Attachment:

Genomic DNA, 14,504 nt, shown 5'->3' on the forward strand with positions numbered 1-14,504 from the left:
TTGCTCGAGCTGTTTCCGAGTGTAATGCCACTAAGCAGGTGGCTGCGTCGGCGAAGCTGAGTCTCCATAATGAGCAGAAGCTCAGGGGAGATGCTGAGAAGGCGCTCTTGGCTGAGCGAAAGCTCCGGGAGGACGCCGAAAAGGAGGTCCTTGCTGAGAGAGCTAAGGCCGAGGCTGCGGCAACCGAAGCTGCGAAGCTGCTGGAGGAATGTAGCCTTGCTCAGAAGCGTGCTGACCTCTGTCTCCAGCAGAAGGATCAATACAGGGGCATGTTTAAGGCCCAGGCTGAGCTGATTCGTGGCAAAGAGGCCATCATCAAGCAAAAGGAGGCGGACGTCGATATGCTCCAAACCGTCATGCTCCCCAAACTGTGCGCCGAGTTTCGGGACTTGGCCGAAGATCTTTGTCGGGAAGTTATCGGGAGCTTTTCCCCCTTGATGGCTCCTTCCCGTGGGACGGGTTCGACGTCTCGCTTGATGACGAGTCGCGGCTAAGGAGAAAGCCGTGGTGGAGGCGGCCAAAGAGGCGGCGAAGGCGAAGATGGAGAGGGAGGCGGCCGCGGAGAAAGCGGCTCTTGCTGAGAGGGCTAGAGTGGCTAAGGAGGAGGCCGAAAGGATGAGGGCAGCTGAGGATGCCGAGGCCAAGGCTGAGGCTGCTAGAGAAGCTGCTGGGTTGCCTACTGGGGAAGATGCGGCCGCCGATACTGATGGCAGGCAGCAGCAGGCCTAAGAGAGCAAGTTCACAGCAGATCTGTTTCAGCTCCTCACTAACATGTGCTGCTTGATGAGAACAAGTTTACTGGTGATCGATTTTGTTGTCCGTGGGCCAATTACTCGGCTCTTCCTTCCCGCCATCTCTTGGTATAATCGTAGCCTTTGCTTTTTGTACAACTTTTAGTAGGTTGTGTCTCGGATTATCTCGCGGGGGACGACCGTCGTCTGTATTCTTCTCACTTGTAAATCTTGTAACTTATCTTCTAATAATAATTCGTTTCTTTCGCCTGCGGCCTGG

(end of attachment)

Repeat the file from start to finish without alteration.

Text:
Genomic DNA, 14,504 nt, shown 5'->3' on the forward strand with positions numbered 1-14,504 from the left:
TTGCTCGAGCTGTTTCCGAGTGTAATGCCACTAAGCAGGTGGCTGCGTCGGCGAAGCTGAGTCTCCATAATGAGCAGAAGCTCAGGGGAGATGCTGAGAAGGCGCTCTTGGCTGAGCGAAAGCTCCGGGAGGACGCCGAAAAGGAGGTCCTTGCTGAGAGAGCTAAGGCCGAGGCTGCGGCAACCGAAGCTGCGAAGCTGCTGGAGGAATGTAGCCTTGCTCAGAAGCGTGCTGACCTCTGTCTCCAGCAGAAGGATCAATACAGGGGCATGTTTAAGGCCCAGGCTGAGCTGATTCGTGGCAAAGAGGCCATCATCAAGCAAAAGGAGGCGGACGTCGATATGCTCCAAACCGTCATGCTCCCCAAACTGTGCGCCGAGTTTCGGGACTTGGCCGAAGATCTTTGTCGGGAAGTTATCGGGAGCTTTTCCCCCTTGATGGCTCCTTCCCGTGGGACGGGTTCGACGTCTCGCTTGATGACGAGTCGCGGCTAAGGAGAAAGCCGTGGTGGAGGCGGCCAAAGAGGCGGCGAAGGCGAAGATGGAGAGGGAGGCGGCCGCGGAGAAAGCGGCTCTTGCTGAGAGGGCTAGAGTGGCTAAGGAGGAGGCCGAAAGGATGAGGGCAGCTGAGGATGCCGAGGCCAAGGCTGAGGCTGCTAGAGAAGCTGCTGGGTTGCCTACTGGGGAAGATGCGGCCGCCGATACTGATGGCAGGCAGCAGCAGGCCTAAGAGAGCAAGTTCACAGCAGATCTGTTTCAGCTCCTCACTAACATGTGCTGCTTGATGAGAACAAGTTTACTGGTGATCGATTTTGTTGTCCGTGGGCCAATTACTCGGCTCTTCCTTCCCGCCATCTCTTGGTATAATCGTAGCCTTTGCTTTTTGTACAACTTTTAGTAGGTTGTGTCTCGGATTATCTCGCGGGGGACGACCGTCGTCTGTATTCTTCTCACTTGTAAATCTTGTAACTTATCTTCTAATAATAATTCGTTTCTTTCGCCTGCGGCCTGG